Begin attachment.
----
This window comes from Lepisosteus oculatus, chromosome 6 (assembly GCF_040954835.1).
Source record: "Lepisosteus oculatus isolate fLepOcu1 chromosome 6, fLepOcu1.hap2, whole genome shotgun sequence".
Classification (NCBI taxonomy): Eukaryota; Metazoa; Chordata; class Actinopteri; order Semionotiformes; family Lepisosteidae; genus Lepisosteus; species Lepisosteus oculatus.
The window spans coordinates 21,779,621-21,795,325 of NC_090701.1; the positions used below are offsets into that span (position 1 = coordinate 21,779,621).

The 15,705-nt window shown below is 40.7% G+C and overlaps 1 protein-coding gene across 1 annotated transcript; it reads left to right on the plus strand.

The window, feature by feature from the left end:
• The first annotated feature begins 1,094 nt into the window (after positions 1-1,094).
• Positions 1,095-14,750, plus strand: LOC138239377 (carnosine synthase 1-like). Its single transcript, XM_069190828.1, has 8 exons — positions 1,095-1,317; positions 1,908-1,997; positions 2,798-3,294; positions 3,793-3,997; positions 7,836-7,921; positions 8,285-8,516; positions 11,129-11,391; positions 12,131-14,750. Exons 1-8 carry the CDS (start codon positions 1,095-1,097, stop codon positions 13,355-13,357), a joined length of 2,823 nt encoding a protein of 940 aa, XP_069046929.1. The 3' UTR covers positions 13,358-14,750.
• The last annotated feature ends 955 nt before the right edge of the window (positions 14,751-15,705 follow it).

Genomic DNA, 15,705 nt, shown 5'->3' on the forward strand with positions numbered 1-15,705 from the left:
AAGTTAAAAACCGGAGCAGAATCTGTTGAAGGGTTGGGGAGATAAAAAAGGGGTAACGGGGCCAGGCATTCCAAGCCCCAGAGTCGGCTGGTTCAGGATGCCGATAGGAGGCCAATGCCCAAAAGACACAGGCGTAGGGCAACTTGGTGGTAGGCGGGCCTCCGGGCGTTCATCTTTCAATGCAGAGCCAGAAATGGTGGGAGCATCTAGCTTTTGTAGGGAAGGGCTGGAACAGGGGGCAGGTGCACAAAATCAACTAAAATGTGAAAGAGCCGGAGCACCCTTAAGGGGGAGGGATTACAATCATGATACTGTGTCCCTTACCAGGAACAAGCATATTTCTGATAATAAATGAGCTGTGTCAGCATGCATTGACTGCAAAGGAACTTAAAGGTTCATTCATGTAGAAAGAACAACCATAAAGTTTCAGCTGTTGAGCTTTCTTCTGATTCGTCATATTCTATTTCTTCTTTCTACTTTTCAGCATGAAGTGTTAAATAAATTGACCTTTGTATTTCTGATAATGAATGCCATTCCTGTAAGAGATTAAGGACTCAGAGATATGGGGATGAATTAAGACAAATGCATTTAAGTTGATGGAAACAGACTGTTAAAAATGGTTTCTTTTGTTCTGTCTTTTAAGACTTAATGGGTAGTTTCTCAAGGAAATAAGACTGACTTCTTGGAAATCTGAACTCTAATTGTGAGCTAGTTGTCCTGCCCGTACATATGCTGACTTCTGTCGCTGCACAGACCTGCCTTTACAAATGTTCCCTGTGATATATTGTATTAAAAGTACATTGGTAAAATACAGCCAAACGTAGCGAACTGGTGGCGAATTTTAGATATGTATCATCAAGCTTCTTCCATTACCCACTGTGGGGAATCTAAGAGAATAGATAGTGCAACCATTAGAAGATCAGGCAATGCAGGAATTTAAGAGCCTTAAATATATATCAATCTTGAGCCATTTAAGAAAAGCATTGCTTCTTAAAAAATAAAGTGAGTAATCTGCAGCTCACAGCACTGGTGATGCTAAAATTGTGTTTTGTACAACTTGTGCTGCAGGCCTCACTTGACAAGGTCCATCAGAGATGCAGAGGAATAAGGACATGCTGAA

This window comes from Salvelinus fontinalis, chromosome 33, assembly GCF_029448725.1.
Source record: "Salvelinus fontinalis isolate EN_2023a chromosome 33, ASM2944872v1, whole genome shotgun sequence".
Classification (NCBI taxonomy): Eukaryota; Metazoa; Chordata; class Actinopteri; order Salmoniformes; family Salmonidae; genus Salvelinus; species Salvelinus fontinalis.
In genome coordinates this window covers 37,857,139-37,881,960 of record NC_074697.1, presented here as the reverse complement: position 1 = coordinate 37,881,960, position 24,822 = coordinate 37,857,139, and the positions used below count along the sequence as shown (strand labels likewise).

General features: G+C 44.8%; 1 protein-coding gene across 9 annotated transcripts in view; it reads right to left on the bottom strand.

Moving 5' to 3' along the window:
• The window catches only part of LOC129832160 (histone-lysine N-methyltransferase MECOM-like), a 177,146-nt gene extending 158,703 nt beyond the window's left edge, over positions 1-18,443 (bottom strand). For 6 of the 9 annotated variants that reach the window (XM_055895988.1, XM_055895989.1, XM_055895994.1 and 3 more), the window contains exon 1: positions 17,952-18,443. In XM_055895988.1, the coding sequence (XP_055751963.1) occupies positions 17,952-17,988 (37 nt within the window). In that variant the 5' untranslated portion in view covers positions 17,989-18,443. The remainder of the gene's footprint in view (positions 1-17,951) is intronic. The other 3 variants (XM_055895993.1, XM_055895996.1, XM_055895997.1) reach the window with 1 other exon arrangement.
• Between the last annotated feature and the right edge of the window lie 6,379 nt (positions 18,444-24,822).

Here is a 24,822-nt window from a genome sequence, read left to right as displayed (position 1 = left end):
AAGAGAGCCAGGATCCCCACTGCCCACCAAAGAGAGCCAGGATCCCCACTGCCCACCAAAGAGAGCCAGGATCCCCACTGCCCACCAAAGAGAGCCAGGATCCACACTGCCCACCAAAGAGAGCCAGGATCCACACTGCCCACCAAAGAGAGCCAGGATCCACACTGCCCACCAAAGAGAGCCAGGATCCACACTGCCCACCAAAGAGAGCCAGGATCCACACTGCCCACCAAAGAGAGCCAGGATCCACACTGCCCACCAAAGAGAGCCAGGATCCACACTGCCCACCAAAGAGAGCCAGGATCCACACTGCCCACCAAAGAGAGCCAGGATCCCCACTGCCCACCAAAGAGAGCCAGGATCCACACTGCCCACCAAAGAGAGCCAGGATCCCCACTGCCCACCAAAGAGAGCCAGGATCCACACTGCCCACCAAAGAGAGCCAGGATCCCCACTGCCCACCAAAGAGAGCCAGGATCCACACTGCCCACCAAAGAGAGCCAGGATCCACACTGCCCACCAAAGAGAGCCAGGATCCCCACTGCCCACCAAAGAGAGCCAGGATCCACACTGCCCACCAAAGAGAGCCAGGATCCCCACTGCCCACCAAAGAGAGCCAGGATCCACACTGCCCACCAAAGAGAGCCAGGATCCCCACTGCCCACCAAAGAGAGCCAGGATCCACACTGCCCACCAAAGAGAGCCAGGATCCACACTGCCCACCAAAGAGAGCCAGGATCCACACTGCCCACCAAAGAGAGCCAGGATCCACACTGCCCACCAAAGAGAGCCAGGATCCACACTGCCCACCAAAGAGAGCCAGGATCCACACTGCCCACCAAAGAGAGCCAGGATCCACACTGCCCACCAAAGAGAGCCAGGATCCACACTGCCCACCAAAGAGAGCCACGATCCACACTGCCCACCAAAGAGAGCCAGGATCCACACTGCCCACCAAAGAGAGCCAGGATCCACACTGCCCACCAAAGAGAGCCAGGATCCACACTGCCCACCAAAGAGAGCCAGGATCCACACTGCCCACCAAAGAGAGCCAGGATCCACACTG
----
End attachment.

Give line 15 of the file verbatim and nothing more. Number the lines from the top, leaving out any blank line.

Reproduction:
In genome coordinates this window covers 37,857,139-37,881,960 of record NC_074697.1, presented here as the reverse complement: position 1 = coordinate 37,881,960, position 24,822 = coordinate 37,857,139, and the positions used below count along the sequence as shown (strand labels likewise).